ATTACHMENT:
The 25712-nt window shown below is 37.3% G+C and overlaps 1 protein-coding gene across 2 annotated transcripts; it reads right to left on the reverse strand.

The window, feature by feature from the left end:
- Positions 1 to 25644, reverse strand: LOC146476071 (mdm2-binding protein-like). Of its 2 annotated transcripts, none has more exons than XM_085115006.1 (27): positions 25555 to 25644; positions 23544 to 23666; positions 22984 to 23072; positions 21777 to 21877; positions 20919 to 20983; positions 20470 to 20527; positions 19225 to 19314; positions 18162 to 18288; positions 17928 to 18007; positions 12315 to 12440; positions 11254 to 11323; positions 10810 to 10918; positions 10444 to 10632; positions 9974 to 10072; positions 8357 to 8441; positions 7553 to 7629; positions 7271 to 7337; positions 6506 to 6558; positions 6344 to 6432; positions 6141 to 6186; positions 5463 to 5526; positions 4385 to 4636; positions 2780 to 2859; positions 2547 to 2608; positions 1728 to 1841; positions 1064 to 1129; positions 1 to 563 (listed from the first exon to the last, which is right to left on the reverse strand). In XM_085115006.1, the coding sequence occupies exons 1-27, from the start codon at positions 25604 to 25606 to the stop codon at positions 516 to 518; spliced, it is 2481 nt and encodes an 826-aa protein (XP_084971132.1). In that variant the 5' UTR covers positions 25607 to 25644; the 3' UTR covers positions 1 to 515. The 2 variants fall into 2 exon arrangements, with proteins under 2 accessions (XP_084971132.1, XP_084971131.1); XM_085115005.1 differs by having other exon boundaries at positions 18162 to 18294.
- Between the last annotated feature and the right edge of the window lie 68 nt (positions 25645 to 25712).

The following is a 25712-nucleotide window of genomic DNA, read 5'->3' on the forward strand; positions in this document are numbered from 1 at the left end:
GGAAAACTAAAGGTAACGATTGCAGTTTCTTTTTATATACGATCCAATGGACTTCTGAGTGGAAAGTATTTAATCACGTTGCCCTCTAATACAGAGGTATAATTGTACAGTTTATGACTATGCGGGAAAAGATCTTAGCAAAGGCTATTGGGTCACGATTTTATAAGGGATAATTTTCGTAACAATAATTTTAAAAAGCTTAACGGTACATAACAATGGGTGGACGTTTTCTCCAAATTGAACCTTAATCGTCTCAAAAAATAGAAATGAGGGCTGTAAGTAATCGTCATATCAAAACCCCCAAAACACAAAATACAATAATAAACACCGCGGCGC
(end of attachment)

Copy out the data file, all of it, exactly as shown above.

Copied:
The 25712-nt window shown below is 37.3% G+C and overlaps 1 protein-coding gene across 2 annotated transcripts; it reads right to left on the reverse strand.

The window, feature by feature from the left end:
- Positions 1 to 25644, reverse strand: LOC146476071 (mdm2-binding protein-like). Of its 2 annotated transcripts, none has more exons than XM_085115006.1 (27): positions 25555 to 25644; positions 23544 to 23666; positions 22984 to 23072; positions 21777 to 21877; positions 20919 to 20983; positions 20470 to 20527; positions 19225 to 19314; positions 18162 to 18288; positions 17928 to 18007; positions 12315 to 12440; positions 11254 to 11323; positions 10810 to 10918; positions 10444 to 10632; positions 9974 to 10072; positions 8357 to 8441; positions 7553 to 7629; positions 7271 to 7337; positions 6506 to 6558; positions 6344 to 6432; positions 6141 to 6186; positions 5463 to 5526; positions 4385 to 4636; positions 2780 to 2859; positions 2547 to 2608; positions 1728 to 1841; positions 1064 to 1129; positions 1 to 563 (listed from the first exon to the last, which is right to left on the reverse strand). In XM_085115006.1, the coding sequence occupies exons 1-27, from the start codon at positions 25604 to 25606 to the stop codon at positions 516 to 518; spliced, it is 2481 nt and encodes an 826-aa protein (XP_084971132.1). In that variant the 5' UTR covers positions 25607 to 25644; the 3' UTR covers positions 1 to 515. The 2 variants fall into 2 exon arrangements, with proteins under 2 accessions (XP_084971132.1, XP_084971131.1); XM_085115005.1 differs by having other exon boundaries at positions 18162 to 18294.
- Between the last annotated feature and the right edge of the window lie 68 nt (positions 25645 to 25712).

The following is a 25712-nucleotide window of genomic DNA, read 5'->3' on the forward strand; positions in this document are numbered from 1 at the left end:
GGAAAACTAAAGGTAACGATTGCAGTTTCTTTTTATATACGATCCAATGGACTTCTGAGTGGAAAGTATTTAATCACGTTGCCCTCTAATACAGAGGTATAATTGTACAGTTTATGACTATGCGGGAAAAGATCTTAGCAAAGGCTATTGGGTCACGATTTTATAAGGGATAATTTTCGTAACAATAATTTTAAAAAGCTTAACGGTACATAACAATGGGTGGACGTTTTCTCCAAATTGAACCTTAATCGTCTCAAAAAATAGAAATGAGGGCTGTAAGTAATCGTCATATCAAAACCCCCAAAACACAAAATACAATAATAAACACCGCGGCGC